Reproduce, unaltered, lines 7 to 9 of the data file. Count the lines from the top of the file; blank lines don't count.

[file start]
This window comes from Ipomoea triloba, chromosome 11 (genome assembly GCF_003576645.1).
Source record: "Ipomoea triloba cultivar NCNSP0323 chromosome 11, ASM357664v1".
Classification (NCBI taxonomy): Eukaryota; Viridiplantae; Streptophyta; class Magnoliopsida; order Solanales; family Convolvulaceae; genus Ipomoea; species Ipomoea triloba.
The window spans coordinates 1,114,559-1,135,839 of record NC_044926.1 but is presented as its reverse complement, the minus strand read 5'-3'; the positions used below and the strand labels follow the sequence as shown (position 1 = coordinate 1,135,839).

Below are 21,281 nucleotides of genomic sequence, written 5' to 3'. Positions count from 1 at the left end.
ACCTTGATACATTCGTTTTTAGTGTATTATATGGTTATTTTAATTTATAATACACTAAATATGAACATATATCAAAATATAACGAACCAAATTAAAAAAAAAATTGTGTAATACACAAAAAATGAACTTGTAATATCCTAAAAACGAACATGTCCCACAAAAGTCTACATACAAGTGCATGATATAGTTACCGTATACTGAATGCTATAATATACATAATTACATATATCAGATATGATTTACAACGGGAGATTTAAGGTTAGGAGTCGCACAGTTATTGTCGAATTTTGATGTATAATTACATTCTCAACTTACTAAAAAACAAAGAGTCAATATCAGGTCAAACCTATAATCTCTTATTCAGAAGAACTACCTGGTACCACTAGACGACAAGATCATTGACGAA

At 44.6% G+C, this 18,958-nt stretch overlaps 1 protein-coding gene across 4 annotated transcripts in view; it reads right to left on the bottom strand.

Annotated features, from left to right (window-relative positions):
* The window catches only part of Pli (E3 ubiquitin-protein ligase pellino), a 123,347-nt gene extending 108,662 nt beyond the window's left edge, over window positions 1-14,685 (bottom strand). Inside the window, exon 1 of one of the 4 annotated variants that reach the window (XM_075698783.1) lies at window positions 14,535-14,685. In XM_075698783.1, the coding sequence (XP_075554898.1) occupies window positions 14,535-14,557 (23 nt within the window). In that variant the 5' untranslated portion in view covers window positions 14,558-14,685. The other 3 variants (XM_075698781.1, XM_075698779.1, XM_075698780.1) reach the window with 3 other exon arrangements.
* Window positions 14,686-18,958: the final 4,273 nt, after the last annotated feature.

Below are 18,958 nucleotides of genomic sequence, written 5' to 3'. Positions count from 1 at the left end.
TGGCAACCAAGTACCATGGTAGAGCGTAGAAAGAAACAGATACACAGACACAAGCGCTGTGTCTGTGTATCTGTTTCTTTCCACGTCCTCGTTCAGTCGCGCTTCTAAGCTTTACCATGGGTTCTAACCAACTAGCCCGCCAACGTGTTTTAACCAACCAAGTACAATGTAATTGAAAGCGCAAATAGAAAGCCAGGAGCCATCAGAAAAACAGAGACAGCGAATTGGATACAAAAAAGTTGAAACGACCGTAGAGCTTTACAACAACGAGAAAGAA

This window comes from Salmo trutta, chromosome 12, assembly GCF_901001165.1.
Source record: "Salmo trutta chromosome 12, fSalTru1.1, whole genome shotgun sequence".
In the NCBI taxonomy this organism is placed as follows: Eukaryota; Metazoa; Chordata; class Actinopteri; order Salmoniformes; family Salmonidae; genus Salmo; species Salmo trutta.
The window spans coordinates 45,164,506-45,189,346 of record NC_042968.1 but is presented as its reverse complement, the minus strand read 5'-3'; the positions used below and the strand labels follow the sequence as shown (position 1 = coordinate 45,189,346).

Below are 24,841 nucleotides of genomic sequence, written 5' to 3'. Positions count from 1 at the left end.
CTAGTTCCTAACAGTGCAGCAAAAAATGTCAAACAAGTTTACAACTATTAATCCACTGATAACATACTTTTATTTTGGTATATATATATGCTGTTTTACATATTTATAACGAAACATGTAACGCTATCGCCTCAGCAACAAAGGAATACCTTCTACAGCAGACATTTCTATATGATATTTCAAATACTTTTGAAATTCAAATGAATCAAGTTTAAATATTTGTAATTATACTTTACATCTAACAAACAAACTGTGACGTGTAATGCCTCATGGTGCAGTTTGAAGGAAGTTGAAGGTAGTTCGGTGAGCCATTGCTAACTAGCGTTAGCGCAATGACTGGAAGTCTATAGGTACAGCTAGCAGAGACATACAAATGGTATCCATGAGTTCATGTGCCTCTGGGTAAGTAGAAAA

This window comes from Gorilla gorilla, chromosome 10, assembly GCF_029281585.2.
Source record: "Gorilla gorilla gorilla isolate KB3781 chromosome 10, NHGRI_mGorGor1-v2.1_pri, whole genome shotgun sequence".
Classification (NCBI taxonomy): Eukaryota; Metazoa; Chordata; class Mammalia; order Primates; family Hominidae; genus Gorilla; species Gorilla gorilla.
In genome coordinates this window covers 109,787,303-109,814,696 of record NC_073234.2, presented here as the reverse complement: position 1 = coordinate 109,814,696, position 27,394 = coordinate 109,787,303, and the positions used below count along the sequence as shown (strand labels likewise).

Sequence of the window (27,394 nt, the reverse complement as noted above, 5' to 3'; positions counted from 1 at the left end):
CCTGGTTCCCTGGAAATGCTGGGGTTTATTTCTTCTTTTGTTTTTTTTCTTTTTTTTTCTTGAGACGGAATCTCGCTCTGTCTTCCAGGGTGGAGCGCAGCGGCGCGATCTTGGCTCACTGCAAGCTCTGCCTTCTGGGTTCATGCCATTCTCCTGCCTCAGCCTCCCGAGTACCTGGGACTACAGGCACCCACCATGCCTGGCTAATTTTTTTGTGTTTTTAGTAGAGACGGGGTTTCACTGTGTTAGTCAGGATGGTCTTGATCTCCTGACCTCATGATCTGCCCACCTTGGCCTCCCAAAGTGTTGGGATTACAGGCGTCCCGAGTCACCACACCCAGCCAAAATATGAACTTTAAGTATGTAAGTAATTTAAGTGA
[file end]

At 44.6% G+C, this 18,958-nt stretch overlaps 1 protein-coding gene across 4 annotated transcripts in view; it reads right to left on the bottom strand.

Annotated features, from left to right (window-relative positions):
* The window catches only part of Pli (E3 ubiquitin-protein ligase pellino), a 123,347-nt gene extending 108,662 nt beyond the window's left edge, over window positions 1-14,685 (bottom strand). Inside the window, exon 1 of one of the 4 annotated variants that reach the window (XM_075698783.1) lies at window positions 14,535-14,685. In XM_075698783.1, the coding sequence (XP_075554898.1) occupies window positions 14,535-14,557 (23 nt within the window). In that variant the 5' untranslated portion in view covers window positions 14,558-14,685. The other 3 variants (XM_075698781.1, XM_075698779.1, XM_075698780.1) reach the window with 3 other exon arrangements.